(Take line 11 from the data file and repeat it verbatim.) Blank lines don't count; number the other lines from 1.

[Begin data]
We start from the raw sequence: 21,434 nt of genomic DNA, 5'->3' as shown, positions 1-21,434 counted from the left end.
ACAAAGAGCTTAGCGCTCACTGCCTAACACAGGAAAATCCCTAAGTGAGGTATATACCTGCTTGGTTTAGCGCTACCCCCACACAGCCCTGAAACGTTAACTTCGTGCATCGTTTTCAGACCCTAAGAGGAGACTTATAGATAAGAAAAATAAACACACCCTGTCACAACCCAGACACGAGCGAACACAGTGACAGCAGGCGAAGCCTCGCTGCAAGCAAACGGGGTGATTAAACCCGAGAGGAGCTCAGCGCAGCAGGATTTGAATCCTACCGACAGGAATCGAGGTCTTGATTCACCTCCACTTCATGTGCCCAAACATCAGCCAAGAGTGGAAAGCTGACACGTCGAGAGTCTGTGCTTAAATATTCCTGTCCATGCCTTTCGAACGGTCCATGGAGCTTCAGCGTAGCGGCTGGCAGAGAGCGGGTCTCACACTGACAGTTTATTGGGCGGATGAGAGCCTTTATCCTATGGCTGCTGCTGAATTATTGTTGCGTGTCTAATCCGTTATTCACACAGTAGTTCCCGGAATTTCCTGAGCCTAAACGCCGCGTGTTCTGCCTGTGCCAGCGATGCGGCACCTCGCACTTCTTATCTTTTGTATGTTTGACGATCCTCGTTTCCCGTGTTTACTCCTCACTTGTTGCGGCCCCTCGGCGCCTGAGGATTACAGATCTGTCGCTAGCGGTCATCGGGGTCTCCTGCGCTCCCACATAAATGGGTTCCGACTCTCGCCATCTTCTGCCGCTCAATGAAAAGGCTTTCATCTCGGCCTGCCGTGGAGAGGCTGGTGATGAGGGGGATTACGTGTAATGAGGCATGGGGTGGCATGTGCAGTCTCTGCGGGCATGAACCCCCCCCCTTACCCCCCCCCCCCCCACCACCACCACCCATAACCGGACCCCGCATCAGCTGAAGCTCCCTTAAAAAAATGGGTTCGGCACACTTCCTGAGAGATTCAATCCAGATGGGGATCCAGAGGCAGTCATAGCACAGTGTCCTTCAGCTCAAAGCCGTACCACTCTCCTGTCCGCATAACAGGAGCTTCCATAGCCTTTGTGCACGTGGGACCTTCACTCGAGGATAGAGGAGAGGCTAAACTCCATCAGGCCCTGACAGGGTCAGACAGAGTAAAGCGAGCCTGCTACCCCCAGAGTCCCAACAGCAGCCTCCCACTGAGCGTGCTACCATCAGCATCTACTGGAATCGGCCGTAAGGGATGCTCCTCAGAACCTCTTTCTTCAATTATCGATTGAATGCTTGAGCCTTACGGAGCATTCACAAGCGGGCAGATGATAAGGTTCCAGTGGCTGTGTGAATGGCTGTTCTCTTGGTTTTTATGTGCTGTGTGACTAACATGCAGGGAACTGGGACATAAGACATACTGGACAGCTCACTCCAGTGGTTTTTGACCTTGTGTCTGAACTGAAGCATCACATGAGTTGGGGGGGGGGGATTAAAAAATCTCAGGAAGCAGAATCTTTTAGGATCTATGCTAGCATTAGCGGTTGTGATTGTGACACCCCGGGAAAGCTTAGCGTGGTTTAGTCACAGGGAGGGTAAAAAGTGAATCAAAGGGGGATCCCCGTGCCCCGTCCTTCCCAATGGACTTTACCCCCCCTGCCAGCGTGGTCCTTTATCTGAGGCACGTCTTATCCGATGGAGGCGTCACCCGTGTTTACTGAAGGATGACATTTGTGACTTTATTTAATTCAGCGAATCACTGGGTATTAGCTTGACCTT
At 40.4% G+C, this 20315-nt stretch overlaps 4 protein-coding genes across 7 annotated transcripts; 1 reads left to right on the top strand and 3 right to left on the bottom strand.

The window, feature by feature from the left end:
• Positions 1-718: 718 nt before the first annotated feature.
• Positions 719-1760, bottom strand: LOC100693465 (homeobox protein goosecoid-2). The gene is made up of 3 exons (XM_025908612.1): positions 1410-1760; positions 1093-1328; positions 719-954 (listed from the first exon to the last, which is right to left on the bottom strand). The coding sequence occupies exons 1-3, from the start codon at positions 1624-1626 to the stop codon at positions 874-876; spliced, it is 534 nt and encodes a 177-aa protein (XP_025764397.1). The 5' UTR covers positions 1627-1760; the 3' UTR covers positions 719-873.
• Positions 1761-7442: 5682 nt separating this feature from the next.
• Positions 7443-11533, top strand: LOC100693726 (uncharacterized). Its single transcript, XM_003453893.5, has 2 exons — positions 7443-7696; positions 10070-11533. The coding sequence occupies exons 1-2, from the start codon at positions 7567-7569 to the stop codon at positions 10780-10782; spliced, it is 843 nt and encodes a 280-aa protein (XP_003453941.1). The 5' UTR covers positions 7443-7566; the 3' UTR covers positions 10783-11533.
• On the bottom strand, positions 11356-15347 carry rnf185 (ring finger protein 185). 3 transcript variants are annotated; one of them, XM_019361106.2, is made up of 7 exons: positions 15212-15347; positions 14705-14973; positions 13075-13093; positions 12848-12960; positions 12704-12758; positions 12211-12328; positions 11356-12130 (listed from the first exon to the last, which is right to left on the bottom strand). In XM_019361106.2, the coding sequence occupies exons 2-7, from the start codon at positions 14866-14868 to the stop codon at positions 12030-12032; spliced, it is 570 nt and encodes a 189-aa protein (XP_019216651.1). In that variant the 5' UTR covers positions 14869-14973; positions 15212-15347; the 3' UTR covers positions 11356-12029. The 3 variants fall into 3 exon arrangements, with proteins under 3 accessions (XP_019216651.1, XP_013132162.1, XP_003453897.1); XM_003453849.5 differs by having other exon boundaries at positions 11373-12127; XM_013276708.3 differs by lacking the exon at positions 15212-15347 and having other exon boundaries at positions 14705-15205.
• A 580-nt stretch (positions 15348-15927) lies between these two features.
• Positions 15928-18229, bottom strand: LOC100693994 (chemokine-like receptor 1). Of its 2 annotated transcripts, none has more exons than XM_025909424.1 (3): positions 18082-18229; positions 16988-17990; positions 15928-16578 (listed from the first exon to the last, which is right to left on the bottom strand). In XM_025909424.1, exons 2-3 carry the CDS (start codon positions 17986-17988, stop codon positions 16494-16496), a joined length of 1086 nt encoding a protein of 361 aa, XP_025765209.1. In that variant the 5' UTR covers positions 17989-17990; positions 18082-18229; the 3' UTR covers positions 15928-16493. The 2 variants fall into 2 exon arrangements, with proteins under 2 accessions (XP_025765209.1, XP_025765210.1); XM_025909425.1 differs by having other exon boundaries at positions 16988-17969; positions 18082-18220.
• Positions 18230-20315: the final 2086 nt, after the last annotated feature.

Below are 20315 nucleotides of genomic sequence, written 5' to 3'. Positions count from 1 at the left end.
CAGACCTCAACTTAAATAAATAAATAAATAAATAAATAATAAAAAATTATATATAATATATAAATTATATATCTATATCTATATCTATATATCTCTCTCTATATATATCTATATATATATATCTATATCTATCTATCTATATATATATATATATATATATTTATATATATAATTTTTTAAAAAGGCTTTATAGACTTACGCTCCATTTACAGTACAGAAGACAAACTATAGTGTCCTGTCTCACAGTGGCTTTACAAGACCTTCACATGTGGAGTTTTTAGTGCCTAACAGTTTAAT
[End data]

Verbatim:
• Positions 15928-18229, bottom strand: LOC100693994 (chemokine-like receptor 1). Of its 2 annotated transcripts, none has more exons than XM_025909424.1 (3): positions 18082-18229; positions 16988-17990; positions 15928-16578 (listed from the first exon to the last, which is right to left on the bottom strand). In XM_025909424.1, exons 2-3 carry the CDS (start codon positions 17986-17988, stop codon positions 16494-16496), a joined length of 1086 nt encoding a protein of 361 aa, XP_025765209.1. In that variant the 5' UTR covers positions 17989-17990; positions 18082-18229; the 3' UTR covers positions 15928-16493. The 2 variants fall into 2 exon arrangements, with proteins under 2 accessions (XP_025765209.1, XP_025765210.1); XM_025909425.1 differs by having other exon boundaries at positions 16988-17969; positions 18082-18220.